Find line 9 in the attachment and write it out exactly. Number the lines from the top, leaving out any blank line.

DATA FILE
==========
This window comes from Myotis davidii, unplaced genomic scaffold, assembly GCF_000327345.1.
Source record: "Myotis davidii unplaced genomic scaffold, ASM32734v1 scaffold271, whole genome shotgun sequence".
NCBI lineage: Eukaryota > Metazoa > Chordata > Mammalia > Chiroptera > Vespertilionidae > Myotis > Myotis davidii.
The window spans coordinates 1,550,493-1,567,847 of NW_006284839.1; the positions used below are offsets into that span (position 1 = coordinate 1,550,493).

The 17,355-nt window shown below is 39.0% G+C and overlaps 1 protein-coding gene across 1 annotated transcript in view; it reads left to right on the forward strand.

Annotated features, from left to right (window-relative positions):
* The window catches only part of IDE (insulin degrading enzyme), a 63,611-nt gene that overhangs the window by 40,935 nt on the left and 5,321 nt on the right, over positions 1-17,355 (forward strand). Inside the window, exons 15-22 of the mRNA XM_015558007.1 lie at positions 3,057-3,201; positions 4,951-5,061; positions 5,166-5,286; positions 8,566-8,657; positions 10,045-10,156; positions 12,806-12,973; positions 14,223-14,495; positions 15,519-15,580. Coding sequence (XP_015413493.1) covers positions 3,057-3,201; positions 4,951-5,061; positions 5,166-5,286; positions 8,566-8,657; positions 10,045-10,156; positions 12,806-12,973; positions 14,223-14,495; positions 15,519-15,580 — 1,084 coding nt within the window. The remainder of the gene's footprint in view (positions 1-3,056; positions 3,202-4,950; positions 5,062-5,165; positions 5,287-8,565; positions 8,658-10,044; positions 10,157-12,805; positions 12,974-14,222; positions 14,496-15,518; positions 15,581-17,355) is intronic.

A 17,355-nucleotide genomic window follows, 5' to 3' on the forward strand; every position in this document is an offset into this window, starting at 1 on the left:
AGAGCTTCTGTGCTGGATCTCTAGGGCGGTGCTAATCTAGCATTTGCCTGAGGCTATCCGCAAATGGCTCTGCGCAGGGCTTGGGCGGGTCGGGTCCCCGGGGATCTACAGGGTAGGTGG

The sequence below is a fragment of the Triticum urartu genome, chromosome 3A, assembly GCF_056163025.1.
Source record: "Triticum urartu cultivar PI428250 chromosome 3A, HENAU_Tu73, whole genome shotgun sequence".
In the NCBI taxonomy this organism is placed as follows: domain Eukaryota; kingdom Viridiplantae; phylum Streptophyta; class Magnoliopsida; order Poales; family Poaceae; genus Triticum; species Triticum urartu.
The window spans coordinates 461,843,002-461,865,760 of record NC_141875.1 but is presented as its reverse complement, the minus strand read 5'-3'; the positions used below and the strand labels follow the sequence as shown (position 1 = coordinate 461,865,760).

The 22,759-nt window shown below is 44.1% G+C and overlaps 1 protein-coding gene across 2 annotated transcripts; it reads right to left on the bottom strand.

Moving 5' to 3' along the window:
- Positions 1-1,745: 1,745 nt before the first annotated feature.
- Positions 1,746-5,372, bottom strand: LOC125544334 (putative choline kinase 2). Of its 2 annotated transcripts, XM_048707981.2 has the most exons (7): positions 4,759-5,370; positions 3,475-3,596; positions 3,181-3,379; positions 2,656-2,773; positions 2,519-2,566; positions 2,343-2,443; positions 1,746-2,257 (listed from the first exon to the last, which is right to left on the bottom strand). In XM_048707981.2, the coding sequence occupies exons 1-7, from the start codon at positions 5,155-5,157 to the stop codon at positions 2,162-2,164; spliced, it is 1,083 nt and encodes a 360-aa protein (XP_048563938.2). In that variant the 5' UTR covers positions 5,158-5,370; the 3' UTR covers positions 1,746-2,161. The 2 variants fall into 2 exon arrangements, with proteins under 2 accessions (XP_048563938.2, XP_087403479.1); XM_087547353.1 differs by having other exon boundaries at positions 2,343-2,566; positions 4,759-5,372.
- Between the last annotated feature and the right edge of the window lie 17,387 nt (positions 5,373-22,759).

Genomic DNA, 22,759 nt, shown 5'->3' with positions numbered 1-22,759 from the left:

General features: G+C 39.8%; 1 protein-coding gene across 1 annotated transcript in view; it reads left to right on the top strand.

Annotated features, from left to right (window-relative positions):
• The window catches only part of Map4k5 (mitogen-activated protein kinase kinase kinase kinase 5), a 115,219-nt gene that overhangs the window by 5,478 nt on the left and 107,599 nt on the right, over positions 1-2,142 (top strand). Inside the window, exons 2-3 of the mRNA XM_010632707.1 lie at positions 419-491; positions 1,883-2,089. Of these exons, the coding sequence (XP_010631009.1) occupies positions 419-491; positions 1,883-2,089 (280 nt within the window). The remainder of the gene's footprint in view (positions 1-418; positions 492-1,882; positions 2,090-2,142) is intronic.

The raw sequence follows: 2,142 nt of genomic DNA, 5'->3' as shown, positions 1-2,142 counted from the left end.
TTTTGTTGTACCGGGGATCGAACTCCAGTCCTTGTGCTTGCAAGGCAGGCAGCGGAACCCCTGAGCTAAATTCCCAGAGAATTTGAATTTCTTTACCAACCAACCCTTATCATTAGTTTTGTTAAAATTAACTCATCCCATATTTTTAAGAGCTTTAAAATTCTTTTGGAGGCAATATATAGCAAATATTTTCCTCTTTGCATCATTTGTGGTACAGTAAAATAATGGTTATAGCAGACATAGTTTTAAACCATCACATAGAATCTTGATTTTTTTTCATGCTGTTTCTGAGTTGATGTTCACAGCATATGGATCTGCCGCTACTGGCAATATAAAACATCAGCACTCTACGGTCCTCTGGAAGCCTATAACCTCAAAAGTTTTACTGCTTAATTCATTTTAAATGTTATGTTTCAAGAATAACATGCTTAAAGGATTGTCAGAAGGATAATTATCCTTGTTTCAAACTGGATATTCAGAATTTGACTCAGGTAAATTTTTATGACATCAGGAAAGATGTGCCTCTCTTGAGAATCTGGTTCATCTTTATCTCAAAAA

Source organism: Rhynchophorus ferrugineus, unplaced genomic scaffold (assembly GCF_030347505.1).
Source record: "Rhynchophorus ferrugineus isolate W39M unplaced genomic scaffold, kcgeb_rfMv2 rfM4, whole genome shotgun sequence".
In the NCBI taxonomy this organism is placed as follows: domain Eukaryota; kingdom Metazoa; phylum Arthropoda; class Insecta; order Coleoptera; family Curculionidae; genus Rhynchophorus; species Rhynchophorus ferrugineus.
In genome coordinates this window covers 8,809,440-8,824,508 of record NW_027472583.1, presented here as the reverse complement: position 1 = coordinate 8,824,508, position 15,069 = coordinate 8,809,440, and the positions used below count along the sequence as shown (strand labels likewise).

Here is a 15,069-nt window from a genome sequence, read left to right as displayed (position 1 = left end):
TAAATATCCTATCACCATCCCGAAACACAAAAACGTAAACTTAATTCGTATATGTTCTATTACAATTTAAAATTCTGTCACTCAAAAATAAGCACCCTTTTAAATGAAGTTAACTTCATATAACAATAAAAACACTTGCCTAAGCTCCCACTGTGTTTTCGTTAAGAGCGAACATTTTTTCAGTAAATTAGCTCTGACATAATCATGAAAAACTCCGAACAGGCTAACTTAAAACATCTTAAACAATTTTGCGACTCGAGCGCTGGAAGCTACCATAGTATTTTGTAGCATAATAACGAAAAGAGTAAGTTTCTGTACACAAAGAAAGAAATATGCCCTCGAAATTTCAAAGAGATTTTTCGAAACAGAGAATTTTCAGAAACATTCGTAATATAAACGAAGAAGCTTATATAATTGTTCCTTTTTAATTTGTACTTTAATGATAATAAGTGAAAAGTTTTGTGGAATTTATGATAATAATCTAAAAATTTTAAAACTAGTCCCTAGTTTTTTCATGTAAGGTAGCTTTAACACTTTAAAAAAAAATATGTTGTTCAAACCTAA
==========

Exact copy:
AGAGCTTCTGTGCTGGATCTCTAGGGCGGTGCTAATCTAGCATTTGCCTGAGGCTATCCGCAAATGGCTCTGCGCAGGGCTTGGGCGGGTCGGGTCCCCGGGGATCTACAGGGTAGGTGG